Email, of course, is pretty much the same as it has always been with Android as whole – fantastic! Again, there are no noticeable changes with the presentation and functionality of both the standard Email and Gmail apps. Nonetheless, we’ve made it clear already that it would’ve been nice nonetheless to see even a minor update to celebrate the new software – but hey, at least the setup process is still a painless one!

If we’d have to choose, we prefer typing with the portrait style keyboard of the Google Nexus 7 over its landscape counterpart – mainly because our thumbs are better equipped in comfortably encompassing its layout. As for the keyboard itself, it’s nearly identical to the ICS one. Still, we would’ve liked to see numbers at least incorporated into the top row of buttons to lessen the time to switch between layouts. Regardless of that, it’s super responsive in allowing us to keep a moderate rate of input.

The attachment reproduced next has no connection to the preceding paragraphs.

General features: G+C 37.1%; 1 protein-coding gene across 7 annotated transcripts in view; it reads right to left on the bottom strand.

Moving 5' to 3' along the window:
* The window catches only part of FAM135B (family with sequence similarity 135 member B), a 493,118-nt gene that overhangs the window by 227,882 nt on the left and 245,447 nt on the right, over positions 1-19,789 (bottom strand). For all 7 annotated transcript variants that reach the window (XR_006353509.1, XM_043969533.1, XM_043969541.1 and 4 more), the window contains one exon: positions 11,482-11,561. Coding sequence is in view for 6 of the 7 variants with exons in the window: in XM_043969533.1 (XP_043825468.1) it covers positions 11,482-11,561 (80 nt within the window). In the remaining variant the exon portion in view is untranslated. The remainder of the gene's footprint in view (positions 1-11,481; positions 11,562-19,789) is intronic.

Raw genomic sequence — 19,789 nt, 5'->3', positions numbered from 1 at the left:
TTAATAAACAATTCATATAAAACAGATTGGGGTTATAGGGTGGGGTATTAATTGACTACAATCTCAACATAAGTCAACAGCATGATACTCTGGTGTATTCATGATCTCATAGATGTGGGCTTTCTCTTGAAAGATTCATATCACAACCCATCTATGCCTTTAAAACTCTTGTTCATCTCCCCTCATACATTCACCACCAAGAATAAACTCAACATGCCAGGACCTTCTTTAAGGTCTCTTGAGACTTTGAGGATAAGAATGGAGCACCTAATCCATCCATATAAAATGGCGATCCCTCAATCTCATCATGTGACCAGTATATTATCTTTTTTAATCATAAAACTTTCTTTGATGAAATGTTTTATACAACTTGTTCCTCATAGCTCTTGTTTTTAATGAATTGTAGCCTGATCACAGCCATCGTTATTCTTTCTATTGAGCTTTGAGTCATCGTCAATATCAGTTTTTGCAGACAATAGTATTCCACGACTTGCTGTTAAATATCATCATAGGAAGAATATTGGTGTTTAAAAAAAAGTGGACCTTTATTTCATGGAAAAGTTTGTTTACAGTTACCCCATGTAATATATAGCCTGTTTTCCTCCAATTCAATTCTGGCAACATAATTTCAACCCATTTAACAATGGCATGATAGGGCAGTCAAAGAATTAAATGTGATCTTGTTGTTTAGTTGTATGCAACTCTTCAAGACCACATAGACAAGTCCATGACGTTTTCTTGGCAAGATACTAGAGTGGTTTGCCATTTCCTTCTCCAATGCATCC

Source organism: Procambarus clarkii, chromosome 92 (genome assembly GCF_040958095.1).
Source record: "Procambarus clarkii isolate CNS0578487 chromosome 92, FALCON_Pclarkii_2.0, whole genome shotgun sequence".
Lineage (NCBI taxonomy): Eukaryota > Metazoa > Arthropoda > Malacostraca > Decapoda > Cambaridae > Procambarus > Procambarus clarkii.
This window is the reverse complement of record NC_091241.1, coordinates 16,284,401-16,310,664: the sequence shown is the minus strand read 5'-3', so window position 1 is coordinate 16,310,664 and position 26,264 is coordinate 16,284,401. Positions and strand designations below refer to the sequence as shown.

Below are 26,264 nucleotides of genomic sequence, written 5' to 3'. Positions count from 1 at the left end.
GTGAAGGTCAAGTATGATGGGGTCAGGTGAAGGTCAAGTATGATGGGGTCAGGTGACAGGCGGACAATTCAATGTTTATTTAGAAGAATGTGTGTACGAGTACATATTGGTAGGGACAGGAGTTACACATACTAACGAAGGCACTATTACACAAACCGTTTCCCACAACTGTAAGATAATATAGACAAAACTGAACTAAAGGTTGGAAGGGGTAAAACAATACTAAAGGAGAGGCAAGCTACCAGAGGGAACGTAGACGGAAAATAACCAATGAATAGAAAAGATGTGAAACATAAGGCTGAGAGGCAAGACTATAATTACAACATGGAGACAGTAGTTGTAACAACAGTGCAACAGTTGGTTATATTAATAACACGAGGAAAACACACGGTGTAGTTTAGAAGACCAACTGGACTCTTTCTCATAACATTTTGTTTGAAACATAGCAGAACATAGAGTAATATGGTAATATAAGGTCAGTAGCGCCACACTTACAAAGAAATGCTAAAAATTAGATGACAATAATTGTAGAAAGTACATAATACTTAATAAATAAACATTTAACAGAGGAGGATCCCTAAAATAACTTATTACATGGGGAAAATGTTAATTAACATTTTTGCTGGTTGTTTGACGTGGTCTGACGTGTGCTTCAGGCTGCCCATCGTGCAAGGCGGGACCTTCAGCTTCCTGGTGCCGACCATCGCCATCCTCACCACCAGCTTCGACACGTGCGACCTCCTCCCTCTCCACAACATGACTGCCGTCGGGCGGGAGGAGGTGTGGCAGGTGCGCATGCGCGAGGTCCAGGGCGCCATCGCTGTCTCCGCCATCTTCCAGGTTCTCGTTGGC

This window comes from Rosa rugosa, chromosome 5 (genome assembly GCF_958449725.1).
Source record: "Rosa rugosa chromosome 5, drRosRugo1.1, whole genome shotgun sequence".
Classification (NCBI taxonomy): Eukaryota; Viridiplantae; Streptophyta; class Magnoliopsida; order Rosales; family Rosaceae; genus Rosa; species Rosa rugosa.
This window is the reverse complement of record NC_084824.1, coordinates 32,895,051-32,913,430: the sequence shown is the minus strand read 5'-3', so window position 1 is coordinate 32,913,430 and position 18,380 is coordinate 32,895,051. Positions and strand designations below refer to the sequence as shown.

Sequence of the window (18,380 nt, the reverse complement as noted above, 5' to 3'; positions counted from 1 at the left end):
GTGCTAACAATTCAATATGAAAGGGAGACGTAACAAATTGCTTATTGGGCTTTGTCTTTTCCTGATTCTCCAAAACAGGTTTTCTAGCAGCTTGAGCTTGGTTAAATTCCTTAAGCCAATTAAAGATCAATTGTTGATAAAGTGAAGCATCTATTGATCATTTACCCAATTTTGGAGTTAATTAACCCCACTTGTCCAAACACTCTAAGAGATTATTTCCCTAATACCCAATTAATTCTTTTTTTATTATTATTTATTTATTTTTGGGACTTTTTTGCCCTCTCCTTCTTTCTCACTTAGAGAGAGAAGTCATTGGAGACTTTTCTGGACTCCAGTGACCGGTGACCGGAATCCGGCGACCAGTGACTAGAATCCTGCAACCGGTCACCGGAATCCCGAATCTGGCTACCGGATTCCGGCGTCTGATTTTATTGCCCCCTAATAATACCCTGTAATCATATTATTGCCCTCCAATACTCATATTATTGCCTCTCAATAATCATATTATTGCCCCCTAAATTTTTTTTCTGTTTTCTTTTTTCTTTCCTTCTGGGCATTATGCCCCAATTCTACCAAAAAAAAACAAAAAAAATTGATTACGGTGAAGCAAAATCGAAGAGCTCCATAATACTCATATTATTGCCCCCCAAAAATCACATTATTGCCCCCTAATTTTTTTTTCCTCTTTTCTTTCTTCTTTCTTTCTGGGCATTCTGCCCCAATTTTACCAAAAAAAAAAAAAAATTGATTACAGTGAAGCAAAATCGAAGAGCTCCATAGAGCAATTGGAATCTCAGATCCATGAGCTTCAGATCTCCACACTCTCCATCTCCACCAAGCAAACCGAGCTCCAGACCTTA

Having been a staple with Android, gestures aren’t new as we all know, but Jelly Bean throws in new one into the mix. We’re all familiar with the swipe down gesture from the top of the display, which reveals the notifications panel at any time, but now there’s a swipe up gesture from the bottom bezel to gain access to Jelly Bean’s Google Now service.

Google Now:

Back during the early beginnings of Palm’s webOS, we were enamored by the possibilities associated with Synergy, seeing that it was being promoted as a serious personal digital assistant. Well folks, Google Now may actually be just that! Relying on complied data that consists of our search history, calendar, and location, it’s here to provide specific suggestions to us. Presented to us in these stylized “cards,” it’s pretty cool that most of its suggestions are automated. From informing us about traffic on our route home or telling us about inclement weather, it’s unbelievable how it’s able to deliver these useful suggestions. And the more we take around and use the Nexus 7, the more it learns our habits and provides us with tangible suggestions. Honestly, it’s still in the early stages, but we’re excited to see how Google refines the experience even more down the road.